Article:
This article appears in College Prep 2018.
Financial aid like the Free Application for Federal Student Aid, or FAFSA, can help a student cover the cost of college, but there are plenty of misconceptions about how and when to apply, and even who can apply for these available funds.
One thing is certain: You won’t get any aid if you don’t apply. Take the time to apply, even if you think you may not qualify.
For more information about about federal student aid, visit StudentAid.gov.
FAFSA myth 1: My parents make too much money so I shouldn’t apply.
“There is no income cut-off to qualify for federal student aid,” said Al Betancourt, a spokesman for the Department of Education. “It does not matter if a student’s family has a low or high income, the student still will qualify for some type of financial aid, including low-interest student loans. Many factors besides income, such as the student’s family size and year in school, are taken into account. The student’s eligibility is determined by a mathematical formula, not by his or her parents’ income alone.”
FAFSA myth 2: I should wait until I’m accepted to college to apply.
“Don’t wait until you’re accepted to college to submit the FAFSA. In fact, it’s a good idea to submit the FAFSA as early as possible, since some financial aid is awarded on a first-come, first-served basis,” said Rebecca Safier, financial expert at Student Loan Hero, an Austin, Texas-based company with resources, tools and information to help people get free of student debt. “The FAFSA opens every year on Oct. 1, so try your best to get everything in on or shortly after that date.”
FAFSA myth 3: I only need to fill out FAFSA once.
A student must fill out a FAFSA form for each school year for which they plan to enroll and use federal student aid, said Elyssa Kirkham, financial expert at Student Loan Hero.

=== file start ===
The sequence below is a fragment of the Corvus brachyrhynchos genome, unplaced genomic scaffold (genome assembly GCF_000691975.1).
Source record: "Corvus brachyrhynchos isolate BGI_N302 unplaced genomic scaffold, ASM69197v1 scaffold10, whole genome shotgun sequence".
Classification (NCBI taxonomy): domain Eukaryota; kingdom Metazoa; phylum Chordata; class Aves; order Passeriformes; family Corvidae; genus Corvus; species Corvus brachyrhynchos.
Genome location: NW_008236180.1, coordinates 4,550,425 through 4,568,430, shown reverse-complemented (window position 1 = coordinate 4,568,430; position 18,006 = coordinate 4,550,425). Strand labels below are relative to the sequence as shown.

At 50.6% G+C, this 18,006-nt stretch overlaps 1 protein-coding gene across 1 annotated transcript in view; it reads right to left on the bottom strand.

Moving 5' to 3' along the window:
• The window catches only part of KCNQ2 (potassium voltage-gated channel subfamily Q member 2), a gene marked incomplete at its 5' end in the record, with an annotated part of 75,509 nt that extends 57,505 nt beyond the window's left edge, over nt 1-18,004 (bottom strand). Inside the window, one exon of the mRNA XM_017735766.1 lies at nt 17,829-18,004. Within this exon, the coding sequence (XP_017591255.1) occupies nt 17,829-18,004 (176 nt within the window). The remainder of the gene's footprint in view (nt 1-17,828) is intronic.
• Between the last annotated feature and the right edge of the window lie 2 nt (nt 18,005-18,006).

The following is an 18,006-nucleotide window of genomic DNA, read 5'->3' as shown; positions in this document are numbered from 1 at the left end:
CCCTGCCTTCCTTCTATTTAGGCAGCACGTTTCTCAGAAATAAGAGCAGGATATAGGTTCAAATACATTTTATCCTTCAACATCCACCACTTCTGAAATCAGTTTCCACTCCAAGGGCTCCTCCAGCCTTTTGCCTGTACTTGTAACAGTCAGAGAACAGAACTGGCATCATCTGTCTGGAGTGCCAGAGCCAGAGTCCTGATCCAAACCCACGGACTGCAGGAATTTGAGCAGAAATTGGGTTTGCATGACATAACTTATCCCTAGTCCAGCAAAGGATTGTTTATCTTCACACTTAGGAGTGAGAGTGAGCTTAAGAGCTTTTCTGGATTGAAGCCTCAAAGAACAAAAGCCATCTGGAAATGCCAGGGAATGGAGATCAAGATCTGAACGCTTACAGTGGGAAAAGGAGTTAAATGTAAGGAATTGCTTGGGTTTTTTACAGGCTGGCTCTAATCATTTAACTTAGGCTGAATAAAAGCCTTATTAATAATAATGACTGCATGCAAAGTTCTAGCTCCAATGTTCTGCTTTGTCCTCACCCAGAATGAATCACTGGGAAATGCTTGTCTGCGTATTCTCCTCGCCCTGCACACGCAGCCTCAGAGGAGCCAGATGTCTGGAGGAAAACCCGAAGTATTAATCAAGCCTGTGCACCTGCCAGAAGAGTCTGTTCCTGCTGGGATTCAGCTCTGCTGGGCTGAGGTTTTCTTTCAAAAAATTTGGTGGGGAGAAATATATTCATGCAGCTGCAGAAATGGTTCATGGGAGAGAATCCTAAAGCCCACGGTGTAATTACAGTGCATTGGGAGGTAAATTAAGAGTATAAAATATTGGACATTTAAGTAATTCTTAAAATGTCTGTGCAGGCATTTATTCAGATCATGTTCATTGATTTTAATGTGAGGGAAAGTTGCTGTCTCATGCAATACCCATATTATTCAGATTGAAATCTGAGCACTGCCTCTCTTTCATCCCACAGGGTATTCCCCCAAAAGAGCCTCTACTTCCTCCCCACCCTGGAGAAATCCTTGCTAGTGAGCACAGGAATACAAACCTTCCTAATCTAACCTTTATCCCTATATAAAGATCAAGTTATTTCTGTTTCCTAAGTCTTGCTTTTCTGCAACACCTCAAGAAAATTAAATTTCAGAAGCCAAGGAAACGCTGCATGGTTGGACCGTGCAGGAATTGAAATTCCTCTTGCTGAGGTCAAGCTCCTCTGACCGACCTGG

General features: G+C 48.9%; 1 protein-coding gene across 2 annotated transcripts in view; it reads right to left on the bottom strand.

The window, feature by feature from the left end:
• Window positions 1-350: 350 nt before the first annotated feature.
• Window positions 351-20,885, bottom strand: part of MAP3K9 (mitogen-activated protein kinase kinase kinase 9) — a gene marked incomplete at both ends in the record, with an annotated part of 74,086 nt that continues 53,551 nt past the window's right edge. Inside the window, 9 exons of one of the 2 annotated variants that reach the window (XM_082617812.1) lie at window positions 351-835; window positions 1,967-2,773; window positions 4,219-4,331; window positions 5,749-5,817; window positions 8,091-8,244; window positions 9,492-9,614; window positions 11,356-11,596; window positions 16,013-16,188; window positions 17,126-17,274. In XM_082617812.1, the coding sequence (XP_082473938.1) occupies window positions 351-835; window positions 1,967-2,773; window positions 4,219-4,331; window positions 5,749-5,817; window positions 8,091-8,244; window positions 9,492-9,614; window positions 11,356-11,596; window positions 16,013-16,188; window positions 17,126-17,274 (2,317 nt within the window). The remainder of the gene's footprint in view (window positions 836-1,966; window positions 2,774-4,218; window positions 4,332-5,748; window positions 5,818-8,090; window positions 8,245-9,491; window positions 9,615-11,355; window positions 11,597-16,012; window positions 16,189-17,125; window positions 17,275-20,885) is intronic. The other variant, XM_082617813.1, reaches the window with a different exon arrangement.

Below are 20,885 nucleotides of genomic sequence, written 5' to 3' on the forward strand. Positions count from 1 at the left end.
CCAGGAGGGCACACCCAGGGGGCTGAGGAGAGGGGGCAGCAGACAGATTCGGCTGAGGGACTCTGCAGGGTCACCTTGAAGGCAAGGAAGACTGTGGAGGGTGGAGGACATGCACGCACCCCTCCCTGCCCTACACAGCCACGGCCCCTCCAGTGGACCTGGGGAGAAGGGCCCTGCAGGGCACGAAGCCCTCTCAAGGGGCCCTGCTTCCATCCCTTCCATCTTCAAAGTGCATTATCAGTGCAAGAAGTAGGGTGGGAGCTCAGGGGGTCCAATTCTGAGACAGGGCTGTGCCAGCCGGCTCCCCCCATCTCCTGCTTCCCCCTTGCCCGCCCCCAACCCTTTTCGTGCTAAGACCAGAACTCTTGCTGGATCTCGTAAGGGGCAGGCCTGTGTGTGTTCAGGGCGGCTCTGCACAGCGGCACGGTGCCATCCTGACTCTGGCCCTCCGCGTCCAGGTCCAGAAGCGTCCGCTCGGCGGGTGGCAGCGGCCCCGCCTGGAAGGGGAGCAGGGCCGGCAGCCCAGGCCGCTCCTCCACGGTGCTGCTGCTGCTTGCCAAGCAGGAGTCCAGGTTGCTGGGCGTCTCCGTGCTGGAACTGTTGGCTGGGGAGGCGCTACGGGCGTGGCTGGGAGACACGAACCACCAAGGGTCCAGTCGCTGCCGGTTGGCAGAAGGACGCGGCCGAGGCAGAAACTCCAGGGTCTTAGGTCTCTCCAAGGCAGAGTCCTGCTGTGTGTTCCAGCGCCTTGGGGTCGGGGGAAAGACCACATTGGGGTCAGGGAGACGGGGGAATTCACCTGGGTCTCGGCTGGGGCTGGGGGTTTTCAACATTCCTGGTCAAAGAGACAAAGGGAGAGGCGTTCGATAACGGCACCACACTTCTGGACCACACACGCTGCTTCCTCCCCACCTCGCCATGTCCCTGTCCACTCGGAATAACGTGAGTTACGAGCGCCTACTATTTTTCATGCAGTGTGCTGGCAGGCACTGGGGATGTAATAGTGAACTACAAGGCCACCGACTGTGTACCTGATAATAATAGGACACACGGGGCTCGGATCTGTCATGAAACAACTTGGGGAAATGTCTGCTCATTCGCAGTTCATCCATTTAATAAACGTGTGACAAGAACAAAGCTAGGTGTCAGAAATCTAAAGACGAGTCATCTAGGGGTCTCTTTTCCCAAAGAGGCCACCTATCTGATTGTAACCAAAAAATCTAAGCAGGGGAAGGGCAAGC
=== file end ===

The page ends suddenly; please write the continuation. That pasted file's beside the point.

“This could actually be a good thing as it means your federal student aid will be adjusted along with your family’s financial situation. For instance, if a parent lost a job or retired since you filed your last FAFSA, your financial need for aid would be different than when they were employed,” Kirkham said.
FAFSA myth 4: FAFSA is only for grants and scholarships — money that doesn’t need to be paid back.
Failing to file a FAFSA will mean you miss out on much more than just grants, such as Pell Grants, which do not need to be repaid.
“The FAFSA gets you access to all federal student aid, which includes federal student loans. If you plan to borrow to pay for college, it’s vital to submit a FAFSA so you can access these important college financing tools,” Kirkham said.
Additionally, colleges, state governments and other organizations often use the information you provide through your FAFSA to evaluate you for additional student aid, Kirkham said.
FAFSA myth 5: It doesn’t matter when I turn in FAFSA as long as I make the deadline.
Just because you have plenty of time to file for FAFSA, doesn’t mean you should put it off, Kirkham said.
“Students and their parents actually have a very wide window — 21 months altogether — to submit a FAFSA. Currently, you can file as early as Oct. 1 for the school year beginning the following fall, and the FAFSA deadline is June 30 following the school year,” Kirkham said.